- To explore their own religious, spiritual and philosophical ways living, believing and thinking.
Religious Education termly planning and Coverage at Newbold Church School
To see the long term planner for RE in Key Stage 1 - Click here
To see the long term planner for RE in Key Stage 2 - Click here
Summary of focus coverage (click on the focus title for access to Knowledge Organiser)
Exploring a range of creation stories in imaginative ways, children present their own ideas about creators and creation using art and language. They consider how creation stories help some people to understand what god is like
Looking at Islamic art, Hindu avatars and images of the Christmas story, children explore how different people understand God on Earth. They
consider these representations when creating their own artwork and talk about why putting ideas about God into words and pictures is challenging.
Investigating the roles of God through stories and sacred texts, children look at the things God does and what this means to different people. Children imagine what they would do if they were God and retell stories from long ago using drama, props and art.
Spring Term 2 - Why should we care for the world?
Building on their understanding of creation stories, children study religious stories about the relationship between humans and nature. They
experience the Jewish festival of Tu BiShvat in the school grounds and use photographs to investigate how different people care for Earth
Summer Term 1 - How do we know that new babies are special?
Finding out about different ceremonies to welcome home a new baby through interviews, role play, videos and pictures. Children explore some of the symbolism in these ceremonies. They plan and take part in a ceremony to welcome a new cuddly toy to the class
Summer Term 2 - Why should we care for others?
Listening to stories from the Christian and Muslim worldviews and considering what these stories say about caring for others and how they impact people’s lives. Children recognise the different ways people can show they care, and use toy money and role play to explore charitable giving.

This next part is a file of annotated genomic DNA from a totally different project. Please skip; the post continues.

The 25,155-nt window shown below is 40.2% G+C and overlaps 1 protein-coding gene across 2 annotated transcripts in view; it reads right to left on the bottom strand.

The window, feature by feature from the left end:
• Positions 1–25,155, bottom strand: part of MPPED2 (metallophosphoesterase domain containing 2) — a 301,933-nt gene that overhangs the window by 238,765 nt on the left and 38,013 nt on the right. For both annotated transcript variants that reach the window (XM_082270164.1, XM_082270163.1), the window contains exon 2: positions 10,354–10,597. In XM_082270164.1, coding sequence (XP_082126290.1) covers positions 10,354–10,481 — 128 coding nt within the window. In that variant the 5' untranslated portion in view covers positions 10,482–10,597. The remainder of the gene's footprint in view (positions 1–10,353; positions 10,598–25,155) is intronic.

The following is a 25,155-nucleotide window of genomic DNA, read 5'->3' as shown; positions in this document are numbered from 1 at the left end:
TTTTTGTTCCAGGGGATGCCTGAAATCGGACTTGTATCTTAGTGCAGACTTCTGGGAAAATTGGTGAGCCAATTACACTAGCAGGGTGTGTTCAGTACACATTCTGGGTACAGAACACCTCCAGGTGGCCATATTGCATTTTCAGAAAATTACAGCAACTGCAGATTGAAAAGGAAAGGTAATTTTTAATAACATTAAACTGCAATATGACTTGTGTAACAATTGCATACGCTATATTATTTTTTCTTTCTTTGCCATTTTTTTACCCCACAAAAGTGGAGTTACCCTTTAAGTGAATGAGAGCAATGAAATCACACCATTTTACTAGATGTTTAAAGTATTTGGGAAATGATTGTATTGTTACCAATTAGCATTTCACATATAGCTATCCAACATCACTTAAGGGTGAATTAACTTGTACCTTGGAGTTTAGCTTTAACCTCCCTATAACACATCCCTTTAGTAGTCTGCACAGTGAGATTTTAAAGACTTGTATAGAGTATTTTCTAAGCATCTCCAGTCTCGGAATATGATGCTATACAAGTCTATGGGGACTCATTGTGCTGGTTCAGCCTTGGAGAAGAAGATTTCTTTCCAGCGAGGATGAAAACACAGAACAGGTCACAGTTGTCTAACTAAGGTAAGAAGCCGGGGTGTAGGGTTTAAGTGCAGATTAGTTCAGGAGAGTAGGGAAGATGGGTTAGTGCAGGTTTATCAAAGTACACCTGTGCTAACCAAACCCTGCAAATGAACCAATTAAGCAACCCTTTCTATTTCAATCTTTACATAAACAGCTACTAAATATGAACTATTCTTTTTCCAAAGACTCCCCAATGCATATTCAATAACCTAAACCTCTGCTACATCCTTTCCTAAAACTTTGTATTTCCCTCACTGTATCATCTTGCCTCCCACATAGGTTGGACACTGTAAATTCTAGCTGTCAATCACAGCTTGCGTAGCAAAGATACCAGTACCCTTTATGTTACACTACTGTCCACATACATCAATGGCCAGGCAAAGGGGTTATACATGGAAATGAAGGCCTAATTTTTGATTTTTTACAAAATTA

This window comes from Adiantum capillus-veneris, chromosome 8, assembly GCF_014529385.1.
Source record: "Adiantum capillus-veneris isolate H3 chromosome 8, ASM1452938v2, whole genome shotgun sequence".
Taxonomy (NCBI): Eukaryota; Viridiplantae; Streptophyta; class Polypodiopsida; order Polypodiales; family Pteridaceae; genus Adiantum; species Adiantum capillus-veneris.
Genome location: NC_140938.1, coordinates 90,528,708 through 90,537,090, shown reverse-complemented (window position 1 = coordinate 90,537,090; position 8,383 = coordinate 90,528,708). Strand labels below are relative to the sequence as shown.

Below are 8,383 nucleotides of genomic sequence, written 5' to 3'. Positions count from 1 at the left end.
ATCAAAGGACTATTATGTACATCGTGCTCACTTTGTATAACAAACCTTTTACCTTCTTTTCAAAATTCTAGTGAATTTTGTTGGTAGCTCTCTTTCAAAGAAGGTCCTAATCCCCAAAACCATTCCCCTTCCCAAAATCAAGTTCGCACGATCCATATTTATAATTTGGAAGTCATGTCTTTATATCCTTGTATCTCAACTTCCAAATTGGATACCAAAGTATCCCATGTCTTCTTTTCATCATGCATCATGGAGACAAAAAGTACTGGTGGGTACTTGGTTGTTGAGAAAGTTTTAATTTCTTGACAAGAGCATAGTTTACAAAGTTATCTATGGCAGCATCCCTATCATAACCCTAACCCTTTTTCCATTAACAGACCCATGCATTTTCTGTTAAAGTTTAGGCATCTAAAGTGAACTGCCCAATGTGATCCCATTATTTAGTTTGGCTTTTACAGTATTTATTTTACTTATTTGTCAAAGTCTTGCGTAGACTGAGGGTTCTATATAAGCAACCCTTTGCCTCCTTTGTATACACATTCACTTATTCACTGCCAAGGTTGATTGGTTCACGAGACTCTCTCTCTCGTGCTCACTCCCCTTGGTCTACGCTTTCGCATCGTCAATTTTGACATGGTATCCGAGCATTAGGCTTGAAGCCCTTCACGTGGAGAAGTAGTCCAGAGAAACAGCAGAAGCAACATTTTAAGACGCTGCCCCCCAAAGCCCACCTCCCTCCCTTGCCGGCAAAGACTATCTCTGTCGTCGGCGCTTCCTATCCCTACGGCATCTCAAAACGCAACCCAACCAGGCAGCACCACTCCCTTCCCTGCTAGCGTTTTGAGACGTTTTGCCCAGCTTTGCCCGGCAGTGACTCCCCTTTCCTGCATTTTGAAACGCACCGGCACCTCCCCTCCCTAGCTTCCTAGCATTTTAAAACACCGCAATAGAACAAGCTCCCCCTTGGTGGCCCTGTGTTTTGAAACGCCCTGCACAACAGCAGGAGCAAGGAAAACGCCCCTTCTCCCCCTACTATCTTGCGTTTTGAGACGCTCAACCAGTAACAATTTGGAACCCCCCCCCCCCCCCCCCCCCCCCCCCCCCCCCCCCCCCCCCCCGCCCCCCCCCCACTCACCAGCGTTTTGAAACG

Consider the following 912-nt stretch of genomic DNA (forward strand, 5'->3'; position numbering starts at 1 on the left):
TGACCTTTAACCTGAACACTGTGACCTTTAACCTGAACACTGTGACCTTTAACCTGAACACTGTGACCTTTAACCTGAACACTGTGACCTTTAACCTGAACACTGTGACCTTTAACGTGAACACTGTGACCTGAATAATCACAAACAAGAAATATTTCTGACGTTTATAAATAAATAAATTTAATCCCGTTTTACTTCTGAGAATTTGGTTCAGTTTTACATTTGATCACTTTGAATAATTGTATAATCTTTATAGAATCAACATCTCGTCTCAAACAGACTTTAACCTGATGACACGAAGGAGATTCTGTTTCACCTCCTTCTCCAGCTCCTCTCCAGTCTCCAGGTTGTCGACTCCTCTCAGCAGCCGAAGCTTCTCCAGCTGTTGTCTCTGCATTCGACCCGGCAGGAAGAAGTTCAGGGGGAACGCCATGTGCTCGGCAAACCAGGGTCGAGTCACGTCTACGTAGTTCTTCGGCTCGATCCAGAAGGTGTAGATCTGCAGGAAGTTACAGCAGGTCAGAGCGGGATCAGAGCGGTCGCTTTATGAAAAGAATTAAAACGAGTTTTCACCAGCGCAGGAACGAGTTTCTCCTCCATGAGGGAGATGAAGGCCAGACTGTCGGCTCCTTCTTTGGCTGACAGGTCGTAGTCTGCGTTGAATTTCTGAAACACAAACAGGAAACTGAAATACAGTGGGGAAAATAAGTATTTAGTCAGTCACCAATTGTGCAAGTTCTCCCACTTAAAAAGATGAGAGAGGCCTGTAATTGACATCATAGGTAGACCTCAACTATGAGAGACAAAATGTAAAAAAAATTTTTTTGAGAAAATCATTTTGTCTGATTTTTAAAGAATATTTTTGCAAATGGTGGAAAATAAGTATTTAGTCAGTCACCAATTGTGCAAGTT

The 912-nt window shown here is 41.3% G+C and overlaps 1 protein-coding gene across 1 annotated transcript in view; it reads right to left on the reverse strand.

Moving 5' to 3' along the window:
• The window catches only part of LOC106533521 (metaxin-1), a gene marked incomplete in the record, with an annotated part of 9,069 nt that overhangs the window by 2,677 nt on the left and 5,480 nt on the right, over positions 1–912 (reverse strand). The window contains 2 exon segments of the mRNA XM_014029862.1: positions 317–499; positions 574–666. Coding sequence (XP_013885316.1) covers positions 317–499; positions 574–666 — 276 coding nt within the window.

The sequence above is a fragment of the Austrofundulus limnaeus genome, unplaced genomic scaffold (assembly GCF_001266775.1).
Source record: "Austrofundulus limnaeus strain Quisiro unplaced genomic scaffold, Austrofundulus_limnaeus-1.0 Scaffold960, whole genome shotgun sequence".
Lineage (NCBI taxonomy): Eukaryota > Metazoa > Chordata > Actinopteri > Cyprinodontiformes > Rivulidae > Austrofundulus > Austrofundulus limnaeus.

Using a range of sources including survey data, children learn the beliefs around using offerings to show gratitude. They get hands on with artefacts used during puja and write their own lyrics for a song of thanks.
By investigating the many ways light is used in religious and worldview contexts, children explore different festivals through artwork and stories,
focusing on candles. They use natural resources to create advent wreaths and explore different hanukiah to develop their understanding of the
symbolism of candles during Hanukkah.
Spring Term 1 - How do we know some people were chosen in early life?
Building on their learning about how people view God on Earth, children hear stories from different perspectives about significant religious people’s early life. They use drama and art to bring these stories to life and understand the symbolism within them.
Spring Term 2 - What is a phrophet?
Asking questions about the stories they read, children find out more about the prophets Noah, Jonah, Moses, Muhammud and Guru Nanak. They take on the role of others when using hot seating and talk about things that puzzle them
Summer Term 1 - How do some people talk to God?
Thinking about the importance of communication in relationships, children look at the different ways people pray and why they think this is important. Exploring the objects that some people use during prayer and expressing their ideas about worship through art.
Summer Term 2 - Where do some people talk to God?